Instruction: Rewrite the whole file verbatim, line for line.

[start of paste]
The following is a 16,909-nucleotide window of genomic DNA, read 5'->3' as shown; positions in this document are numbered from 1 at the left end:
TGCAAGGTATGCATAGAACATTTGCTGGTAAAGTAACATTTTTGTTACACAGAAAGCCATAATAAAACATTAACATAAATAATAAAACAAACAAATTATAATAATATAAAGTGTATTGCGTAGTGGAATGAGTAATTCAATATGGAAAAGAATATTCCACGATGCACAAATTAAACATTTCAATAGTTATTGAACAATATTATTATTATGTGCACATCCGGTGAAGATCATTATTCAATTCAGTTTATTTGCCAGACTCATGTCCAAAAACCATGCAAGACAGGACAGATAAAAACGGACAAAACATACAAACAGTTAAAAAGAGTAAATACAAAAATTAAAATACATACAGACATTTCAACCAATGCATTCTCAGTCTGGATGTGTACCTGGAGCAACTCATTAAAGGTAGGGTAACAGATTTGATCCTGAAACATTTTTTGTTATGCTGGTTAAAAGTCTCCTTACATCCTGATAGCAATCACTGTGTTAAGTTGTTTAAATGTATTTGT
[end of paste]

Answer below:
The following is a 16,909-nucleotide window of genomic DNA, read 5'->3' as shown; positions in this document are numbered from 1 at the left end:
TGCAAGGTATGCATAGAACATTTGCTGGTAAAGTAACATTTTTGTTACACAGAAAGCCATAATAAAACATTAACATAAATAATAAAACAAACAAATTATAATAATATAAAGTGTATTGCGTAGTGGAATGAGTAATTCAATATGGAAAAGAATATTCCACGATGCACAAATTAAACATTTCAATAGTTATTGAACAATATTATTATTATGTGCACATCCGGTGAAGATCATTATTCAATTCAGTTTATTTGCCAGACTCATGTCCAAAAACCATGCAAGACAGGACAGATAAAAACGGACAAAACATACAAACAGTTAAAAAGAGTAAATACAAAAATTAAAATACATACAGACATTTCAACCAATGCATTCTCAGTCTGGATGTGTACCTGGAGCAACTCATTAAAGGTAGGGTAACAGATTTGATCCTGAAACATTTTTTGTTATGCTGGTTAAAAGTCTCCTTACATCCTGATAGCAATCACTGTGTTAAGTTGTTTAAATGTATTTGT